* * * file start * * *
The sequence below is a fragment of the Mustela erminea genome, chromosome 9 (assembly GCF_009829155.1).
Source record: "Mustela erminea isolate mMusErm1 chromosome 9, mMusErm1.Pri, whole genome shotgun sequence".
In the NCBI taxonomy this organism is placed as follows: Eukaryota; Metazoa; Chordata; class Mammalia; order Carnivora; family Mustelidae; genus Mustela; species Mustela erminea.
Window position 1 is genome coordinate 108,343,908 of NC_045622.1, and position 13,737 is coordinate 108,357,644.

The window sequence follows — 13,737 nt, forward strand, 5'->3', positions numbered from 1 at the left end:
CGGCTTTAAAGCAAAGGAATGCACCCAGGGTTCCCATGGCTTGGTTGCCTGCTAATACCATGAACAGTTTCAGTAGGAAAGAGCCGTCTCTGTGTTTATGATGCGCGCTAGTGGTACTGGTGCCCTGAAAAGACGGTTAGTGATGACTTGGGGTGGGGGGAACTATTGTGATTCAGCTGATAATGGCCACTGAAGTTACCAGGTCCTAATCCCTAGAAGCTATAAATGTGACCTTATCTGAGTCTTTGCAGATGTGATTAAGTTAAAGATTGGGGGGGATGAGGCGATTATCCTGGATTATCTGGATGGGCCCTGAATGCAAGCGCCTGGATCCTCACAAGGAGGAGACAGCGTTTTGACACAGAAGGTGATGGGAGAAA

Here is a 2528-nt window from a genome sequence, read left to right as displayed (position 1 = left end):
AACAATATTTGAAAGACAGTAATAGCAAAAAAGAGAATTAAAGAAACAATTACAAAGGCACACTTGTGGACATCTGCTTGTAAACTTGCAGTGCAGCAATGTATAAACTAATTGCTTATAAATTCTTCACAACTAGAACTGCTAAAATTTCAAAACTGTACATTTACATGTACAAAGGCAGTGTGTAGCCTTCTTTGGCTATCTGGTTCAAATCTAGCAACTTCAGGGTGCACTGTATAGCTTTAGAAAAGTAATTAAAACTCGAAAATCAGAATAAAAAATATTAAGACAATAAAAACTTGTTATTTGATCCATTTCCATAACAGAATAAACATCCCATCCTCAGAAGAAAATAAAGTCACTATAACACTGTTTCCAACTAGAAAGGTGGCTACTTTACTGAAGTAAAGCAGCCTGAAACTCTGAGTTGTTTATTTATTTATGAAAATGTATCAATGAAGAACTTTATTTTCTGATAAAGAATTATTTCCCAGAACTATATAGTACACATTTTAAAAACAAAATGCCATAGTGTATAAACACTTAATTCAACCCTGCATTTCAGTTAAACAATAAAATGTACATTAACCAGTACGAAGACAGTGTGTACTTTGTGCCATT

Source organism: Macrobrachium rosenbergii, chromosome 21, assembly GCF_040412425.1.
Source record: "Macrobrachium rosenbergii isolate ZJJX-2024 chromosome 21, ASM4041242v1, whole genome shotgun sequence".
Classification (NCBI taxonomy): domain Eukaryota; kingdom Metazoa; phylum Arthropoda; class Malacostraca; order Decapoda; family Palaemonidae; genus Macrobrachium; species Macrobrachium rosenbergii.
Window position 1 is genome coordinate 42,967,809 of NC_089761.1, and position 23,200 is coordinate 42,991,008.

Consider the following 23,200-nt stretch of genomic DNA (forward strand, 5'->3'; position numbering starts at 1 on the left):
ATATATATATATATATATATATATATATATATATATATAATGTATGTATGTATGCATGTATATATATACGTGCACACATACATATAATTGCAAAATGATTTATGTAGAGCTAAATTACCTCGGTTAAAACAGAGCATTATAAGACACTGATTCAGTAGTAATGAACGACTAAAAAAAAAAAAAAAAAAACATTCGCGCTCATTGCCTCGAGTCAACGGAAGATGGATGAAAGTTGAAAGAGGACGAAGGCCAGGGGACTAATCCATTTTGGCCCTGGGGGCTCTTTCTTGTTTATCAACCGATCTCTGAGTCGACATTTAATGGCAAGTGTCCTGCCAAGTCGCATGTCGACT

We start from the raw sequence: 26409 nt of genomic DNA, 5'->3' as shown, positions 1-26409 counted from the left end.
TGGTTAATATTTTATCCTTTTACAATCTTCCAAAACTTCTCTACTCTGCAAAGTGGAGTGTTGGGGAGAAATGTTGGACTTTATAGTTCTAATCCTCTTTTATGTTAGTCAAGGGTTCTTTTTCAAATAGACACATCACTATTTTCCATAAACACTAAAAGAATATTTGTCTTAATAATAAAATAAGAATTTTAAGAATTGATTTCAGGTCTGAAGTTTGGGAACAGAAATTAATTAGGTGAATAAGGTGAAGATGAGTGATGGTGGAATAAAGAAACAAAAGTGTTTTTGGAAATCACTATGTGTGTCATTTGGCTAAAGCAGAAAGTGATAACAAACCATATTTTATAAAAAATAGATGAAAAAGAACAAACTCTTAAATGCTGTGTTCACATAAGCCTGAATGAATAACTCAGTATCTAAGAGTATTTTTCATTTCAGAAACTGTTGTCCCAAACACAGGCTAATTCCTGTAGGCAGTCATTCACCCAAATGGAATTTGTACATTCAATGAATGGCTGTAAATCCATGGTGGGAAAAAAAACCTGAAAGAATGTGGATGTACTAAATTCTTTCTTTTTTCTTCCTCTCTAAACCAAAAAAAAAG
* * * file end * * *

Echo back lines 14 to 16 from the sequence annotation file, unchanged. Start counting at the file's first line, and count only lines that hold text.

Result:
ATATATATATATATATATATATATATATATATATATATAATGTATGTATGTATGCATGTATATATATACGTGCACACATACATATAATTGCAAAATGATTTATGTAGAGCTAAATTACCTCGGTTAAAACAGAGCATTATAAGACACTGATTCAGTAGTAATGAACGACTAAAAAAAAAAAAAAAAAAACATTCGCGCTCATTGCCTCGAGTCAACGGAAGATGGATGAAAGTTGAAAGAGGACGAAGGCCAGGGGACTAATCCATTTTGGCCCTGGGGGCTCTTTCTTGTTTATCAACCGATCTCTGAGTCGACATTTAATGGCAAGTGTCCTGCCAAGTCGCATGTCGACT

We start from the raw sequence: 26409 nt of genomic DNA, 5'->3' as shown, positions 1-26409 counted from the left end.
TGGTTAATATTTTATCCTTTTACAATCTTCCAAAACTTCTCTACTCTGCAAAGTGGAGTGTTGGGGAGAAATGTTGGACTTTATAGTTCTAATCCTCTTTTATGTTAGTCAAGGGTTCTTTTTCAAATAGACACATCACTATTTTCCATAAACACTAAAAGAATATTTGTCTTAATAATAAAATAAGAATTTTAAGAATTGATTTCAGGTCTGAAGTTTGGGAACAGAAATTAATTAGGTGAATAAGGTGAAGATGAGTGATGGTGGAATAAAGAAACAAAAGTGTTTTTGGAAATCACTATGTGTGTCATTTGGCTAAAGCAGAAAGTGATAACAAACCATATTTTATAAAAAATAGATGAAAAAGAACAAACTCTTAAATGCTGTGTTCACATAAGCCTGAATGAATAACTCAGTATCTAAGAGTATTTTTCATTTCAGAAACTGTTGTCCCAAACACAGGCTAATTCCTGTAGGCAGTCATTCACCCAAATGGAATTTGTACATTCAATGAATGGCTGTAAATCCATGGTGGGAAAAAAAACCTGAAAGAATGTGGATGTACTAAATTCTTTCTTTTTTCTTCCTCTCTAAACCAAAAAAAAAG